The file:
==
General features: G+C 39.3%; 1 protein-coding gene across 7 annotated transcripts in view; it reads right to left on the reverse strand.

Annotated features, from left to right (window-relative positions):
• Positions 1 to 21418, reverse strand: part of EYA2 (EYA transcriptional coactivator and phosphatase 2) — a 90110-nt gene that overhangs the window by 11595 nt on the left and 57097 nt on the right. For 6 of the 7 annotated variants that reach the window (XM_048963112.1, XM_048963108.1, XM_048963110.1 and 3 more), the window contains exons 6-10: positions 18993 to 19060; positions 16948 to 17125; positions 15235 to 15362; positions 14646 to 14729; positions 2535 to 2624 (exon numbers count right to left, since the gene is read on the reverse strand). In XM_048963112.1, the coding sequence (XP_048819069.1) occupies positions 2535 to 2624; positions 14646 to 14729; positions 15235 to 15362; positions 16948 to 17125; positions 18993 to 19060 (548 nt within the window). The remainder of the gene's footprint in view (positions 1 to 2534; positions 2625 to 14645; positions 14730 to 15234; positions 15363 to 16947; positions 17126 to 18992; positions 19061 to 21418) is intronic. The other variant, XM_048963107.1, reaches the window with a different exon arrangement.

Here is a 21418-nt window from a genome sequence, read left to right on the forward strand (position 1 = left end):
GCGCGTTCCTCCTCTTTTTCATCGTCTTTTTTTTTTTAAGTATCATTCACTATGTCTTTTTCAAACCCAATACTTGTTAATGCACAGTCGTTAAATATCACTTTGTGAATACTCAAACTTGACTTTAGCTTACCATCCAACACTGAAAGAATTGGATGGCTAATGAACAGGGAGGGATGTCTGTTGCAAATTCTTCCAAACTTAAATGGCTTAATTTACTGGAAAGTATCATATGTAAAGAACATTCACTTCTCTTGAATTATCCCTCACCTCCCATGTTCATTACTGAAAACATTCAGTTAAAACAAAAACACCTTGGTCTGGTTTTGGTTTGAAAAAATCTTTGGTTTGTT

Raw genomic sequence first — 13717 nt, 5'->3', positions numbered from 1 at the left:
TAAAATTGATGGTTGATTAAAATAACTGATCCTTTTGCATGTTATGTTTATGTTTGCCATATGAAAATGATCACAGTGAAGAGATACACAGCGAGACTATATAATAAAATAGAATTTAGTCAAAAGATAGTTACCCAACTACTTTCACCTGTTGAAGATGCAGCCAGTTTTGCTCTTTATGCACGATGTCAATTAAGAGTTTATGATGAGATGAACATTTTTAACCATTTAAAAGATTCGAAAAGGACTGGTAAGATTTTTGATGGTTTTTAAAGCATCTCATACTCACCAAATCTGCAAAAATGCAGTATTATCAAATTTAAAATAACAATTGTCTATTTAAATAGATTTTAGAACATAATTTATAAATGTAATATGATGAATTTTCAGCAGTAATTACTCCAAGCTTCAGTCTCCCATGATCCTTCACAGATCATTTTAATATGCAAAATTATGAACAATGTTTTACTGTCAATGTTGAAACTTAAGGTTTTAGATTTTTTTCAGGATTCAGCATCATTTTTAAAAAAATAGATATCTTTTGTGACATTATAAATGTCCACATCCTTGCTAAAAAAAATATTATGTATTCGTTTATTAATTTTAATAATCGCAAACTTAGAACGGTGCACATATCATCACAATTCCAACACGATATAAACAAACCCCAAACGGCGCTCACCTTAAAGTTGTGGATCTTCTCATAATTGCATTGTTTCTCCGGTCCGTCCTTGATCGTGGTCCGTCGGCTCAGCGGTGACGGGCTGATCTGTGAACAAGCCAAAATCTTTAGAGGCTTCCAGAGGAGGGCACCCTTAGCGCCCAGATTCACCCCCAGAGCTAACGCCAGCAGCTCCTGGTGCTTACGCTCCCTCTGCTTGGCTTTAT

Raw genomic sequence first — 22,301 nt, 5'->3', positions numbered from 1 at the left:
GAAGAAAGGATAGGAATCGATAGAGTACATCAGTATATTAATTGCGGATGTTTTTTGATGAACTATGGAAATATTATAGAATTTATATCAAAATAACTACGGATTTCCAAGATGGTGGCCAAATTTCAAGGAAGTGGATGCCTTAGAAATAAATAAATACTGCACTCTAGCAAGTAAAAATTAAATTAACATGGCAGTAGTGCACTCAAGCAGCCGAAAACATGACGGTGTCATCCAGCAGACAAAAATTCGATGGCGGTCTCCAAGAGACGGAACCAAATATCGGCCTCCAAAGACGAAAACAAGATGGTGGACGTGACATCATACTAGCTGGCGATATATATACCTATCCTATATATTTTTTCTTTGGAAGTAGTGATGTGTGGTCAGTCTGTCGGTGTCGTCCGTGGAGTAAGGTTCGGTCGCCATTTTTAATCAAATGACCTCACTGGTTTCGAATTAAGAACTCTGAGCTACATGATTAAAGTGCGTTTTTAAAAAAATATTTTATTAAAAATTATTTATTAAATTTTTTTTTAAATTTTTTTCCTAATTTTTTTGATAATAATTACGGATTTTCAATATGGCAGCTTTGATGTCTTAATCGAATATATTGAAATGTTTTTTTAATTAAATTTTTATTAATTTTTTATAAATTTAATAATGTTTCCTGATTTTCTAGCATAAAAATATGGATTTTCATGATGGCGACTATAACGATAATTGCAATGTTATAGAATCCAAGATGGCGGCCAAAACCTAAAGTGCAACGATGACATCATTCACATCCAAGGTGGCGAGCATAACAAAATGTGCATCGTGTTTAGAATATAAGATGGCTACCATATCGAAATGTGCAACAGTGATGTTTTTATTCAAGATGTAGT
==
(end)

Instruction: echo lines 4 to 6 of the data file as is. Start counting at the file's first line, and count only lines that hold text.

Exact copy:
Here is a 21418-nt window from a genome sequence, read left to right on the forward strand (position 1 = left end):
GCGCGTTCCTCCTCTTTTTCATCGTCTTTTTTTTTTTAAGTATCATTCACTATGTCTTTTTCAAACCCAATACTTGTTAATGCACAGTCGTTAAATATCACTTTGTGAATACTCAAACTTGACTTTAGCTTACCATCCAACACTGAAAGAATTGGATGGCTAATGAACAGGGAGGGATGTCTGTTGCAAATTCTTCCAAACTTAAATGGCTTAATTTACTGGAAAGTATCATATGTAAAGAACATTCACTTCTCTTGAATTATCCCTCACCTCCCATGTTCATTACTGAAAACATTCAGTTAAAACAAAAACACCTTGGTCTGGTTTTGGTTTGAAAAAATCTTTGGTTTGTT

Raw genomic sequence first — 13717 nt, 5'->3', positions numbered from 1 at the left: